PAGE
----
Inaccessible Island

Inaccessible Island

INACCESSIBLE ISLAND is 14 sq.kms in area, rising out of the South Atlantic Ocean, 28 miles south-west of Tristan da Cunha, is an extinct volcano (last active 6 million years ago).  It is part of the Archipelago of Tristan da Cunha which is part of the overseas territory of the UK known as Saint Helena, Ascension and Tristan da Cunha.  Along with Gough Island, Inaccessible Island is a protected wildlife reserve and both make up the UNESCO WORLD HERITAGE SITE of Gough and Inaccessible Island.
Inaccessible Island was discovered in January 1956 during a voyage by a Dutch ship under the command of Jan Jacobszoon, 146 years after Tristan da Cunha was 1st sighted by Portuguese sailors.  Jacobszoon originally named it “NACHTGLAS” Island.
There are 2 explanations for the name “Inaccessible” Island.  One is that on maps, the newly-found island was referred to as “Inaccessible”, because the Dutch crew who landed were not able to get further inland than the beach., as they were blocked by 1000-ft high cliffs.  The other claims that the French Captain d’Etcheverry renamed the island in 1778 after not being able to land.  In 1803, US sailors, led by Amasa Delano, made landfall on the island.


In 1816, Corporal William Glass and his family settled on the island and they brought domestic animals with them.  Then, the Stoltenhoff brothers, who arrived on Inaccessible Island, from Germany in 1871, lived there for several years intending to make a living, sealing ad selling their wares to passing traders (forgetting how infrequently Inaccessible had visitors).  However, due to scarcity of food, they were “overjoyed” to be rescued in 1873 during HMS Challenger’s visit to examine the flora and fauna there.  The nearby Stoltenhoff Island is named after the brothers.


In 1922, the Norwegian Scientific Expedition spent 3 weeks on the island, during which time they managed to gain access to the plateau and extensively catalogued plants, birds and rocks. Another attempt was made during the Royal Society’s expedition of 1962 to Tristan da Cunha, which took scientists to Inaccessible Island.  Like many other explorers before them the scientists before them were not able to reach the interior of the island.
In a 1982 expedition (16/10/1982 — 10/02/1983) students and faculty of Denstone College made detailed maps of the island, studied its flora, fauna and geology and carried out a marking programme on more 3,000 birds.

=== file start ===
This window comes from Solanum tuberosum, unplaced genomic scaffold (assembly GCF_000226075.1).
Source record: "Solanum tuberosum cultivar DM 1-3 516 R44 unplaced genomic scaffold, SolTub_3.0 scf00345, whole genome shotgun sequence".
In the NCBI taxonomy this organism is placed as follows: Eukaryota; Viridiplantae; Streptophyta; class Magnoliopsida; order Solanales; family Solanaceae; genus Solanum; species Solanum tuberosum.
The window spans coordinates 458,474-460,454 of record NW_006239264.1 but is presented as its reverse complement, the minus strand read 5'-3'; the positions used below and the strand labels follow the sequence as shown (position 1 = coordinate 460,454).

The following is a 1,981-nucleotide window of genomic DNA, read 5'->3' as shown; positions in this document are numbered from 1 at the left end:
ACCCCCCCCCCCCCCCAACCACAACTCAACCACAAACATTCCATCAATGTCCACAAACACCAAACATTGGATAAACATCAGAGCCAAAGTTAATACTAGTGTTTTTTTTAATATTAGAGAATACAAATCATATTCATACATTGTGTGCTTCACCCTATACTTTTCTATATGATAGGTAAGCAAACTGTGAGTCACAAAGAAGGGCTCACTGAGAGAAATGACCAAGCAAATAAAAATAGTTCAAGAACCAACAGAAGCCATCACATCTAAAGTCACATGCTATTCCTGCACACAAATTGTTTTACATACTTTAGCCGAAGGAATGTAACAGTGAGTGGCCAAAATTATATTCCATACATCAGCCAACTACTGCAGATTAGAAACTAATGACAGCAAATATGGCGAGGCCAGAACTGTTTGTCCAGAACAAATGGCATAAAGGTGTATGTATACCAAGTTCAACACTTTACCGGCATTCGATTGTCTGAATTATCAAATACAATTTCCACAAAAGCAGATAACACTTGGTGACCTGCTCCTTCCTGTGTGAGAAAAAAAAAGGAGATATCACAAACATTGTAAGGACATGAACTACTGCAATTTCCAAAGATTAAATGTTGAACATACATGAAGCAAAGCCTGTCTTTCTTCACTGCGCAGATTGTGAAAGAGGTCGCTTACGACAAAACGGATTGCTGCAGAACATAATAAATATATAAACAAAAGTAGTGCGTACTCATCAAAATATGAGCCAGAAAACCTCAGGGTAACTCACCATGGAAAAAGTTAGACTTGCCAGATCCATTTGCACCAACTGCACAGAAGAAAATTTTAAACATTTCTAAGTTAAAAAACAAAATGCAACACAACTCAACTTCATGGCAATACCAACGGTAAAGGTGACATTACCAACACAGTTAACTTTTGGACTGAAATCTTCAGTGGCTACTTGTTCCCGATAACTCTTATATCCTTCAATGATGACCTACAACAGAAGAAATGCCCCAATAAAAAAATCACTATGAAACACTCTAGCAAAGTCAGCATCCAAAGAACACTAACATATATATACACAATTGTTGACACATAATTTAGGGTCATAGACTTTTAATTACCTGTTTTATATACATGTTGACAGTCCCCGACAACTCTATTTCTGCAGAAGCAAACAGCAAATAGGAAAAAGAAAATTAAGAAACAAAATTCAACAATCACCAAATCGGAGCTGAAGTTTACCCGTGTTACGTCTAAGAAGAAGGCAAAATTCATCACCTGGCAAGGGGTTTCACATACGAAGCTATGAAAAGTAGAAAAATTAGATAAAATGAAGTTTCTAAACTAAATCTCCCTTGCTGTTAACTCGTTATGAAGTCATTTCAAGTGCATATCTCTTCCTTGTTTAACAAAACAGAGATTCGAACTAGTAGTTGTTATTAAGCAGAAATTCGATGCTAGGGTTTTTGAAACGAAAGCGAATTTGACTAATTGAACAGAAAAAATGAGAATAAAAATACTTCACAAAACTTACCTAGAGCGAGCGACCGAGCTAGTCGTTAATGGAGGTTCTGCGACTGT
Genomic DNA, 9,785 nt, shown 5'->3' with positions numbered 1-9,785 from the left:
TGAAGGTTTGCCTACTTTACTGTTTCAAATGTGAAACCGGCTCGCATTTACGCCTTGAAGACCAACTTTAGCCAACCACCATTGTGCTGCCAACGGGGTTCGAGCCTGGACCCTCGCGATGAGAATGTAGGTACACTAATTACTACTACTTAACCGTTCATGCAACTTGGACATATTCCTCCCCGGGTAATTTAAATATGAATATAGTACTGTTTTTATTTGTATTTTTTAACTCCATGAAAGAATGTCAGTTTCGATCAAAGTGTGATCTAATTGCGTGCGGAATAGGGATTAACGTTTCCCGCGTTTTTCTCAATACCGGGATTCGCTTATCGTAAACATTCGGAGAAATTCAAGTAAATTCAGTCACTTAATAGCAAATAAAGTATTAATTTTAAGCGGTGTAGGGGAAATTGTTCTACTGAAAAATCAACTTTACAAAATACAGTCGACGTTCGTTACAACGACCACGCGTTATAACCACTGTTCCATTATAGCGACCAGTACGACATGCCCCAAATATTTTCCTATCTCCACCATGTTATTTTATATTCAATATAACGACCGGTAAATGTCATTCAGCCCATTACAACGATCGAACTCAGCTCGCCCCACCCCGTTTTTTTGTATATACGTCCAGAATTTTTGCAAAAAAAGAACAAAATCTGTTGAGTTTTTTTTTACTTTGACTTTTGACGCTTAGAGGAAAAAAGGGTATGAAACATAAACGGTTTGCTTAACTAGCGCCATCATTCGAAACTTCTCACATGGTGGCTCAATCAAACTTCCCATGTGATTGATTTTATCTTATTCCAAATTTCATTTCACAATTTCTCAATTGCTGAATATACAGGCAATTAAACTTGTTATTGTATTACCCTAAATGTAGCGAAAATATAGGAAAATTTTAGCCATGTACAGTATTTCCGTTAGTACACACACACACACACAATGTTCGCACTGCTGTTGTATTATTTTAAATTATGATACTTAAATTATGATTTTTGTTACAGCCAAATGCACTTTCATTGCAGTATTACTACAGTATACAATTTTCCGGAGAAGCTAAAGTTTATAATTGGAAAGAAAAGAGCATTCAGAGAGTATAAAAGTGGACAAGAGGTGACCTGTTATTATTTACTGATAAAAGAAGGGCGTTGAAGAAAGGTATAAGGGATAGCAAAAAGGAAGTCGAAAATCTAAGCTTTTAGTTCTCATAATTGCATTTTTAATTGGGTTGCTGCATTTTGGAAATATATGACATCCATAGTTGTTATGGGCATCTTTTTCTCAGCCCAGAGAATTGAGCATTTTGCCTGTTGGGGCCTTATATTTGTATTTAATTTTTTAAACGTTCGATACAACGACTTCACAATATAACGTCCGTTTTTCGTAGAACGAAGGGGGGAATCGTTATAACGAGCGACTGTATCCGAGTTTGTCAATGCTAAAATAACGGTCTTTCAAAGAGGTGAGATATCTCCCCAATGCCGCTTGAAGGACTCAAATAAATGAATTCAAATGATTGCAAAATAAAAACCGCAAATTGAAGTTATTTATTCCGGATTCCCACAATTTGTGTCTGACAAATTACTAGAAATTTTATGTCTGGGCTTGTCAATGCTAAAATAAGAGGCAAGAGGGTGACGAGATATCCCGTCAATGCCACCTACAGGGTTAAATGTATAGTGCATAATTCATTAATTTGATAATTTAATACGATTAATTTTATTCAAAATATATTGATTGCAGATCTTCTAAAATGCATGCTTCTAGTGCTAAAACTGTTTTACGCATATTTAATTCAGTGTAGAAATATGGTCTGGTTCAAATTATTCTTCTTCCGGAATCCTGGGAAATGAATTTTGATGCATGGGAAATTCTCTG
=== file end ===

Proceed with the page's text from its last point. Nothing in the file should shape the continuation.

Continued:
inaccessible Island-mapIn 1997, Inaccessible Island’s territorial waters, out to 22km, were declared a nature reserve under the Tristan da Cunha Conservation Ordinance of 1976.  Currently, only guides from Tristan are allowed to take visiting cruise ships to Inaccessible Island, and most trips to the island are now made at the request of expatriates.
No land mammals, reptiles, amphibians, butterflies or snails have recently been found at Inaccessible.  The Island does have 64 native plant species, including 20 types  of flowering plants and 17 species of ferns.  In addition, 48 invertebrate species exist on the island, 10 of which were introduced..  Sub-Antarctic fur seals and southern elephant seals have also been seen at the island. in increasing numbers and cetaceans live in the surrounding waters, most notably southern right whale and resident population of dusky dolphins.  Inaccessible is perhaps best known for the elusive Inaccessible “rail’, the world’s smallest living flightless bird. ———- The Island has been identified as an Important Bird Area (IBA) by Birdlife International as a breeding site for seabirds and its endemic landbirds.  Birds for which the IBA is significant include northern rock-hopper penguins, Tristan albatrosses, soft-plumaged petrels, great shear-waters, broad-billed prions, white-faced storm-petrels, Antarctic terns, Tristan thrushes and Inaccessible “rails”.


Inaccessible Island has been used by the islanders of Tristan da Cunha for several economic purposes.  The island has “guano” deposits and eggs, but due to the difficulty of travelling about the island, the islanders have generally chosen to go to Nightingale Island instead.  However, 3 company ships fish off the coast of Inaccessible Island.  They are permitted by the Tristan da Cunha Annex Penumbra of 1945 to fish up to 3,000mts from the shore.


In 2004, Inaccessible Island was added to the UNESCO World Heritage Site of Gough Island to create a new site of Gough and Inaccessible Islands.

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